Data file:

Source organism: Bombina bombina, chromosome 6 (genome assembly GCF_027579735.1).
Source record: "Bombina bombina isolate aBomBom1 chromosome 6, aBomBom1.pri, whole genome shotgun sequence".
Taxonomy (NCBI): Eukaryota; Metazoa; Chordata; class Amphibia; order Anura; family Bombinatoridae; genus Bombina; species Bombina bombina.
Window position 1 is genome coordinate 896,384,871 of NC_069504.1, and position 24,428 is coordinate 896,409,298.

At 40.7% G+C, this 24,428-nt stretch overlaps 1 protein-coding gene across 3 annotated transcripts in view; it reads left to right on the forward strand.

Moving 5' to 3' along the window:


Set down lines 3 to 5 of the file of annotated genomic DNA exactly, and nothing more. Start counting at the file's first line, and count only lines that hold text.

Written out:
Taxonomy (NCBI): Eukaryota; Metazoa; Chordata; class Amphibia; order Anura; family Bombinatoridae; genus Bombina; species Bombina bombina.
Window position 1 is genome coordinate 896,384,871 of NC_069504.1, and position 24,428 is coordinate 896,409,298.

At 40.7% G+C, this 24,428-nt stretch overlaps 1 protein-coding gene across 3 annotated transcripts in view; it reads left to right on the forward strand.